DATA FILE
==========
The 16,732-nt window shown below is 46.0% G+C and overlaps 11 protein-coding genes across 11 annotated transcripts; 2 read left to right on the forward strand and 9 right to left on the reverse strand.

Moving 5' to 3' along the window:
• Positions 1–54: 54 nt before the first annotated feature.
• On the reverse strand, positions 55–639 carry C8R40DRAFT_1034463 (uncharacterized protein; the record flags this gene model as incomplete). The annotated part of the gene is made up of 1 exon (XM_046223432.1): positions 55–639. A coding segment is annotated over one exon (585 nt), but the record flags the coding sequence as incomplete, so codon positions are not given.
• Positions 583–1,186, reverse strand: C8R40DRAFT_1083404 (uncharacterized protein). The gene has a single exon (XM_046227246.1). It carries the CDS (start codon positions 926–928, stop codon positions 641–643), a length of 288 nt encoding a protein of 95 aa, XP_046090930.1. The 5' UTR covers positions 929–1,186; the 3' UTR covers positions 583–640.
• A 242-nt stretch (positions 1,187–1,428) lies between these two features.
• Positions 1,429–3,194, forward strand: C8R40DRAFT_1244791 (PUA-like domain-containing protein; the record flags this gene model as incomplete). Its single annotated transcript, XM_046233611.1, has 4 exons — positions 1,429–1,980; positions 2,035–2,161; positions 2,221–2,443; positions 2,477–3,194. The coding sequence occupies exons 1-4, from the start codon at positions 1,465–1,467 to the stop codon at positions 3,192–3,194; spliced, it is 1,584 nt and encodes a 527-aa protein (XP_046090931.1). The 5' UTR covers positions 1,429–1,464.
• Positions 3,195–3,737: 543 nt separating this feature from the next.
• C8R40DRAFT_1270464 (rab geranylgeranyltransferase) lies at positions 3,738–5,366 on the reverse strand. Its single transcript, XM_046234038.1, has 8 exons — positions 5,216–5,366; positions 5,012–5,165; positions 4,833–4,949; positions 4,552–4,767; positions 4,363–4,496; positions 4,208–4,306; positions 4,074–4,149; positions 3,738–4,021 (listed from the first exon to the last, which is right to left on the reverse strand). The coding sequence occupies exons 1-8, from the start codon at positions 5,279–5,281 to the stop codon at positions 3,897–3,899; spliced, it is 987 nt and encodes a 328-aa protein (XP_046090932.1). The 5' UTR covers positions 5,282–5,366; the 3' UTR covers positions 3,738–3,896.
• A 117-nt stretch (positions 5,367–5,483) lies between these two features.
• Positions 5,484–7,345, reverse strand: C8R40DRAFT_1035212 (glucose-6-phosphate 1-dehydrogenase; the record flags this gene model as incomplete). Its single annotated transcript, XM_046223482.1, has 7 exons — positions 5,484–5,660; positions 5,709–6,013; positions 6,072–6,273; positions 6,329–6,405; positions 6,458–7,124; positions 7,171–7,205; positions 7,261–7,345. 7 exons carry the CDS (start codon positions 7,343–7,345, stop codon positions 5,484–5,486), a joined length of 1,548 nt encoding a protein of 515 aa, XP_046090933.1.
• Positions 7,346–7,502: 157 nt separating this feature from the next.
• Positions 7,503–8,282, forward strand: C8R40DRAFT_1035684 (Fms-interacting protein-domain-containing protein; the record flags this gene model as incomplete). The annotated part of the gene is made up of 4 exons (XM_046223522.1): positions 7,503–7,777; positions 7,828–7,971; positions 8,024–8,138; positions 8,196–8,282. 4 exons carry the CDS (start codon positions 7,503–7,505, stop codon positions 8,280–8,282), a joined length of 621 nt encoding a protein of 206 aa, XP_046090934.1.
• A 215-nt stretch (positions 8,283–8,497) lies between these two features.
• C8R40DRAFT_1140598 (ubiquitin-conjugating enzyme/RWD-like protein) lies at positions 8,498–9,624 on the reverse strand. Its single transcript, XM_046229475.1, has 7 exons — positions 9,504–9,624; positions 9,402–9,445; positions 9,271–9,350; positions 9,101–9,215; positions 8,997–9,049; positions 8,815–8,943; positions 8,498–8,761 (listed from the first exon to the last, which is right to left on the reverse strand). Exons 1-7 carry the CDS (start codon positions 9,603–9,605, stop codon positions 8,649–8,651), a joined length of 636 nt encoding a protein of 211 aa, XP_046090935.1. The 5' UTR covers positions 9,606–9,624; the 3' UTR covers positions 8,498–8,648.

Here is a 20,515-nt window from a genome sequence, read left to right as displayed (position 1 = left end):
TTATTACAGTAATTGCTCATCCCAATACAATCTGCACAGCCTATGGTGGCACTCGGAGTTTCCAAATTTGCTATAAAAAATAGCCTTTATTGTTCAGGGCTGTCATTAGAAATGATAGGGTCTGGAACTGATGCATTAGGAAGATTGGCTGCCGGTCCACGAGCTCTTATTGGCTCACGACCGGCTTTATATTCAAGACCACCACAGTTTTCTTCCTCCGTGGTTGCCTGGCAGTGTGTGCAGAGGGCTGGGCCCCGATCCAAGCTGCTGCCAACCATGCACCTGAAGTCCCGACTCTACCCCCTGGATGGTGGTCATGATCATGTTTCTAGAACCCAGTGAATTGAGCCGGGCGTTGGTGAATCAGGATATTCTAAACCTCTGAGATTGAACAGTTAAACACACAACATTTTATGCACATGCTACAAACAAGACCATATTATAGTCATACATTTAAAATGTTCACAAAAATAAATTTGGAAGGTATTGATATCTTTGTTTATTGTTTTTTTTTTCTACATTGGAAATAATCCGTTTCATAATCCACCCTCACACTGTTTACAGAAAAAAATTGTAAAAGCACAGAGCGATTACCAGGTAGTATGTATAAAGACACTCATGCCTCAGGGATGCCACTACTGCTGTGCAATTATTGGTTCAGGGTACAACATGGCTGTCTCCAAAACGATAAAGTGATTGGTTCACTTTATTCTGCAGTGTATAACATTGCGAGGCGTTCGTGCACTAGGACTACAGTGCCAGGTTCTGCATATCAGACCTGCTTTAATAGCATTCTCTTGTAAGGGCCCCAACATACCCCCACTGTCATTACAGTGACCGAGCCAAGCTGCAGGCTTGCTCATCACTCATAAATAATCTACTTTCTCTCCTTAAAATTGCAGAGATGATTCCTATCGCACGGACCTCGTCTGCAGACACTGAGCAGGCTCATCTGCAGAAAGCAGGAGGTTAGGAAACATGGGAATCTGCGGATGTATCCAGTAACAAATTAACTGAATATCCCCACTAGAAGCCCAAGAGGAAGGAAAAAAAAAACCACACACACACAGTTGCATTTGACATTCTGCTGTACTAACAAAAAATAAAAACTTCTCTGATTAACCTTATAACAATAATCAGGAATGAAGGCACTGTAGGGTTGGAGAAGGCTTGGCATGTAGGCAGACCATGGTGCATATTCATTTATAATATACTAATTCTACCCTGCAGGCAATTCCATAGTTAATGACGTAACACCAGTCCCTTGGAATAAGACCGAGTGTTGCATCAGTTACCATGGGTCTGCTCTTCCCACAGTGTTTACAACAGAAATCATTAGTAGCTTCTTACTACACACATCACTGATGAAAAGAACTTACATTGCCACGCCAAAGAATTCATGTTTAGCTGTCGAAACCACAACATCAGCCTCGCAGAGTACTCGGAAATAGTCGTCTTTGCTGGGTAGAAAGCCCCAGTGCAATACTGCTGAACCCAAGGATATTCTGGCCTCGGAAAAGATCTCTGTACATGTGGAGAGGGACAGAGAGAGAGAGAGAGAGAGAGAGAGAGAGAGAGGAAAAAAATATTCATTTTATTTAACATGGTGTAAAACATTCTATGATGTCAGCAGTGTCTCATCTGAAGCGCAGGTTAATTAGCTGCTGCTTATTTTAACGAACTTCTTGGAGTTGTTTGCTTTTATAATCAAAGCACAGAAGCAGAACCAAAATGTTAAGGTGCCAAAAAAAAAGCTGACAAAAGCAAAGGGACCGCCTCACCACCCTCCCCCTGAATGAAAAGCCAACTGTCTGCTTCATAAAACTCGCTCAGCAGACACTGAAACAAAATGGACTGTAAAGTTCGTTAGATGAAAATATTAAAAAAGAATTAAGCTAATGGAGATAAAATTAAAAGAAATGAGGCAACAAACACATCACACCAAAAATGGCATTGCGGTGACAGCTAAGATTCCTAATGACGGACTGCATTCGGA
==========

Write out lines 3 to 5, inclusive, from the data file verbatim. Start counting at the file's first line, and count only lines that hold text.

• Positions 1–54: 54 nt before the first annotated feature.
• On the reverse strand, positions 55–639 carry C8R40DRAFT_1034463 (uncharacterized protein; the record flags this gene model as incomplete). The annotated part of the gene is made up of 1 exon (XM_046223432.1): positions 55–639. A coding segment is annotated over one exon (585 nt), but the record flags the coding sequence as incomplete, so codon positions are not given.
• Positions 583–1,186, reverse strand: C8R40DRAFT_1083404 (uncharacterized protein). The gene has a single exon (XM_046227246.1). It carries the CDS (start codon positions 926–928, stop codon positions 641–643), a length of 288 nt encoding a protein of 95 aa, XP_046090930.1. The 5' UTR covers positions 929–1,186; the 3' UTR covers positions 583–640.